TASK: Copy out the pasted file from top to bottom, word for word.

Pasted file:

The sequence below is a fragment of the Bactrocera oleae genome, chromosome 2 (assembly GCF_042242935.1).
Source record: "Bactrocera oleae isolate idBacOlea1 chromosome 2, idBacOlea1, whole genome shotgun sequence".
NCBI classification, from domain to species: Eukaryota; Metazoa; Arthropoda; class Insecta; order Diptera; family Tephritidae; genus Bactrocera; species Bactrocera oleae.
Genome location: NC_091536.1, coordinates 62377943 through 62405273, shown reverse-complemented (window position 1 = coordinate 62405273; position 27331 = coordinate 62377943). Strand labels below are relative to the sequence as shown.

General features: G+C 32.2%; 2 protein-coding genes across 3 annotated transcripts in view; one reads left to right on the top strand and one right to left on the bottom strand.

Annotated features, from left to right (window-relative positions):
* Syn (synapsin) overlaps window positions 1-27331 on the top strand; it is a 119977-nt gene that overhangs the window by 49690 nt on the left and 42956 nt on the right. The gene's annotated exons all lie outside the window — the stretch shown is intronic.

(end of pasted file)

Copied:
The sequence below is a fragment of the Bactrocera oleae genome, chromosome 2 (assembly GCF_042242935.1).
Source record: "Bactrocera oleae isolate idBacOlea1 chromosome 2, idBacOlea1, whole genome shotgun sequence".
NCBI classification, from domain to species: Eukaryota; Metazoa; Arthropoda; class Insecta; order Diptera; family Tephritidae; genus Bactrocera; species Bactrocera oleae.
Genome location: NC_091536.1, coordinates 62377943 through 62405273, shown reverse-complemented (window position 1 = coordinate 62405273; position 27331 = coordinate 62377943). Strand labels below are relative to the sequence as shown.

General features: G+C 32.2%; 2 protein-coding genes across 3 annotated transcripts in view; one reads left to right on the top strand and one right to left on the bottom strand.

Annotated features, from left to right (window-relative positions):
* Syn (synapsin) overlaps window positions 1-27331 on the top strand; it is a 119977-nt gene that overhangs the window by 49690 nt on the left and 42956 nt on the right. The gene's annotated exons all lie outside the window — the stretch shown is intronic.